COMMENTS: This study followed students for one year assessing levels of internet addiction and evaluating levels of depression, hostility, and social anxiety. Researchers found that internet addiction exacerbates depression, hostility, and social anxiety, while remission from Internet addiction decreases depression, hostility, and social anxiety. Cause & effect, not just correlation.
Compr Psychiatry. 2014 May 17. pii: S0010-440X(14)00115-1. doi: 10.1016/j.comppsych.2014.05.003.
In adolescent populations worldwide, Internet addiction is prevalent and is often comorbid with depression, hostility, and social anxiety of adolescents. This study aimed at evaluating the exacerbation of depression, hostility, and social anxiety in the course of getting addiction to Internet or remitting from Internet addiction among adolescents.
This study recruited 2293 adolescents in grade 7 to assess their depression, hostility, social anxiety and Internet addiction. The same assessments were repeated one year later. The incidence group was defined as subjects classified as non-addicted in the first assessment and as addicted in the second assessment. The remission group was defined as subjects classified as addicted in the first assessment and as non-addicted in the second assessment.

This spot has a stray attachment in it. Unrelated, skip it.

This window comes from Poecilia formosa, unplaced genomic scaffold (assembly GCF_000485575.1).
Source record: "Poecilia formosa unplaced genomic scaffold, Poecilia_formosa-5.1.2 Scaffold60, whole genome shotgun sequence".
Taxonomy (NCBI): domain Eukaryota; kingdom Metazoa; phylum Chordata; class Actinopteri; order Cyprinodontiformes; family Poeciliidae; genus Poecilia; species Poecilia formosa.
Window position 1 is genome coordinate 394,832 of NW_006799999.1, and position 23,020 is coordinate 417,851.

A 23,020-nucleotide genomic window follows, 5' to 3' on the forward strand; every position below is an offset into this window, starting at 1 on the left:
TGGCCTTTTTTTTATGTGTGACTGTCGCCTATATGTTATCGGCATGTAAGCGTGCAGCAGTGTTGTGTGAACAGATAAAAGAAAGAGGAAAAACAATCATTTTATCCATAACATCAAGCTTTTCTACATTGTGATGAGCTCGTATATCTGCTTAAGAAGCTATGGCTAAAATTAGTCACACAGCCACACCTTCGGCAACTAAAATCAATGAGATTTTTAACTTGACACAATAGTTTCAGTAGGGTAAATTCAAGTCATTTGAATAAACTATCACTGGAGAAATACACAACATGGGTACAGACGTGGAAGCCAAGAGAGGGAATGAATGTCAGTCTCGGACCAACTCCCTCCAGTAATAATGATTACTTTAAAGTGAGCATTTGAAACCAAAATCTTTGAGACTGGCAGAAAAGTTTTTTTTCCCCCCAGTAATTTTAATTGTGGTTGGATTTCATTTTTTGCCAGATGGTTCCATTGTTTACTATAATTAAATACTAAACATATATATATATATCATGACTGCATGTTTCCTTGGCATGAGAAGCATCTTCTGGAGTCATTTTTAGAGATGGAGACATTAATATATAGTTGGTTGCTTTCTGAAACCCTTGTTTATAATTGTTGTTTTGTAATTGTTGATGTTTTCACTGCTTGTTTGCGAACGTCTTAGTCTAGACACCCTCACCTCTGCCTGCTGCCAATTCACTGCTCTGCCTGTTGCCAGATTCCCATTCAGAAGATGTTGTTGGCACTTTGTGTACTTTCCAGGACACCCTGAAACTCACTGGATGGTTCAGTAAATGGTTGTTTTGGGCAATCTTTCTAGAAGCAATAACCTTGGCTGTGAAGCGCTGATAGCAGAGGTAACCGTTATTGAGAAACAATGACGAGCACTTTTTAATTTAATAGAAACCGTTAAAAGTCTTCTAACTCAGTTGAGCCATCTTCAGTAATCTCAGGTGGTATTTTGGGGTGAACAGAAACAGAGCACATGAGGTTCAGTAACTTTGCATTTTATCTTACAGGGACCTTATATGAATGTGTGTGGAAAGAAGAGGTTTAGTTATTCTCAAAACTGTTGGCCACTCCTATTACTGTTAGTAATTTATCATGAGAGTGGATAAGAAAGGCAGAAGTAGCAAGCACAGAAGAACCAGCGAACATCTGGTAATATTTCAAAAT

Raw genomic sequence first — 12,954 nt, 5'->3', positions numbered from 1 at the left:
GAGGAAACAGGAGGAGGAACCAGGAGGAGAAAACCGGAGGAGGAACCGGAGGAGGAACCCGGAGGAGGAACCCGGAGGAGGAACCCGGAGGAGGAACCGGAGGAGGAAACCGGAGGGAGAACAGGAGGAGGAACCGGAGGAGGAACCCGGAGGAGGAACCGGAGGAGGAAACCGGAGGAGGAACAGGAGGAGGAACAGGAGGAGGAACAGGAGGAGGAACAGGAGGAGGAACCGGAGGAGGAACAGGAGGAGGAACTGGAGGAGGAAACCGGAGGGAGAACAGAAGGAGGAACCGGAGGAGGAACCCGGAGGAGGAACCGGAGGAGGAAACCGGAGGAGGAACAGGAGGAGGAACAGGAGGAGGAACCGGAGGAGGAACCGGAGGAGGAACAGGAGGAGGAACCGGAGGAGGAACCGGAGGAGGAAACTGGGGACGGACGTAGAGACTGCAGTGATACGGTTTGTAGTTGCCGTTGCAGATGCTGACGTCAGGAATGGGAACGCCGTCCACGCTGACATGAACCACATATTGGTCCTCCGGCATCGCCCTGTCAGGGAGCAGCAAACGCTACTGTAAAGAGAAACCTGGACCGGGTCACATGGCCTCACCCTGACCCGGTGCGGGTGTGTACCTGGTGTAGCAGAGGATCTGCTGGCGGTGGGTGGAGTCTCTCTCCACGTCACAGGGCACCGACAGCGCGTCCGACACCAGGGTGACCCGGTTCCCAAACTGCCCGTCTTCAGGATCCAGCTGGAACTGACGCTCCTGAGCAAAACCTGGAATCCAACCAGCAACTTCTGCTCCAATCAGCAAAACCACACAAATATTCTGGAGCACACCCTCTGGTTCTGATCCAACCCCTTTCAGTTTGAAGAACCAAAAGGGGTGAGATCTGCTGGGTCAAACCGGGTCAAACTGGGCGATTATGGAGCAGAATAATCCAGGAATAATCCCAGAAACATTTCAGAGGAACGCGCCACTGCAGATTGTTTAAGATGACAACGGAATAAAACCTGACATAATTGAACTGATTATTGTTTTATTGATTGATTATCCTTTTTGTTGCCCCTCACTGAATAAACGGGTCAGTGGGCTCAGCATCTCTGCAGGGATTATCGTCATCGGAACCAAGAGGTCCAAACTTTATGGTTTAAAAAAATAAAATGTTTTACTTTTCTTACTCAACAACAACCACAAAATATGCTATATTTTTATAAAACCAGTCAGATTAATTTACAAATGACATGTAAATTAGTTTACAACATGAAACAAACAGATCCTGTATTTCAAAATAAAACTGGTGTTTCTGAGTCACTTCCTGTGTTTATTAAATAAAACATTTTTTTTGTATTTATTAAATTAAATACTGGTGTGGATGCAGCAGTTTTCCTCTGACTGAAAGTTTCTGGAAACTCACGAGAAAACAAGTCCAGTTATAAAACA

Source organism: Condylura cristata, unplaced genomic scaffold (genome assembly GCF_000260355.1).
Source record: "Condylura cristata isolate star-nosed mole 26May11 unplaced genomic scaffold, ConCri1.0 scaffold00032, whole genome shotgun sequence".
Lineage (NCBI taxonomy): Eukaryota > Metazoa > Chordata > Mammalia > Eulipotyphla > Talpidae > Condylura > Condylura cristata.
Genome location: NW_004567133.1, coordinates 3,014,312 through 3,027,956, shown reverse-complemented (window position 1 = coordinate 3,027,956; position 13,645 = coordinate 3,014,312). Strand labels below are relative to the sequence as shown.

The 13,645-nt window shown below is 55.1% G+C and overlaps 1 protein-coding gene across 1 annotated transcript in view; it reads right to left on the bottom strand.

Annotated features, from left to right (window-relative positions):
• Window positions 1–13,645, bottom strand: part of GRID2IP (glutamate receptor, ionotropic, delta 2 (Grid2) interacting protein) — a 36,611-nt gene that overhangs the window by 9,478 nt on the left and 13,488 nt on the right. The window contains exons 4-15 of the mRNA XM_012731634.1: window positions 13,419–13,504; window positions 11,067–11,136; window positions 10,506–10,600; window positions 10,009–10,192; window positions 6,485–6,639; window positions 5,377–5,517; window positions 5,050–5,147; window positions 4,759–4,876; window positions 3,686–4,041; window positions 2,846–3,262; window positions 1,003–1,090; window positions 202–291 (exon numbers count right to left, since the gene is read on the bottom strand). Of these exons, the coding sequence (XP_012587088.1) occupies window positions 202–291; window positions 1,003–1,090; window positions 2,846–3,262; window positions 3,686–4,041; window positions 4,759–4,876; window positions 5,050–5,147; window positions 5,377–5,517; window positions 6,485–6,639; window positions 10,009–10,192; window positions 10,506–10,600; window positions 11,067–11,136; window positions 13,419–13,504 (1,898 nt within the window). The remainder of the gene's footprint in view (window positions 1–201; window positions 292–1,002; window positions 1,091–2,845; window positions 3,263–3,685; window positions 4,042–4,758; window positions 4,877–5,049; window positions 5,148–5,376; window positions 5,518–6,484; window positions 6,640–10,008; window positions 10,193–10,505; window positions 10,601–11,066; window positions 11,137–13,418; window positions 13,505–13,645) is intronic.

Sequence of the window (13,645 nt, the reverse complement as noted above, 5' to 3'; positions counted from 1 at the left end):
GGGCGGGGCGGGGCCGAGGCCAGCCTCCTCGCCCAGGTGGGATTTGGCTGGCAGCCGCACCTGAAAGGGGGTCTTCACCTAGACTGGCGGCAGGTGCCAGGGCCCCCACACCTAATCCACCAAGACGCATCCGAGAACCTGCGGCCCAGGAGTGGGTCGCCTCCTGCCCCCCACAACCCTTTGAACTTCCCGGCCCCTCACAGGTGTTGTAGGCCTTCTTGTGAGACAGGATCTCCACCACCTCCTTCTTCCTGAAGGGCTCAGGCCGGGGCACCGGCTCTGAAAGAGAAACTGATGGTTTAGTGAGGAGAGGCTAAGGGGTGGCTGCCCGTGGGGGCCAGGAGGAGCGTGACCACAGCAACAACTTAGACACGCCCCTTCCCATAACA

The incidence group exhibited increased depression and hostility more than the non-addiction group and the effect of on depression was stronger among adolescent girls. Further, the remission group showed decreased depression, hostility, and social anxiety more than the persistent addiction group.
Depression and hostility worsen in the addiction process for the Internet among adolescents. Intervention of Internet addiction should be provided to prevent its negative effect on mental health. Depression, hostility, and social anxiety decreased in the process of remission. It suggested that the negative consequences could be reversed if Internet addiction could be remitted within a short duration.
- PMID: 24939704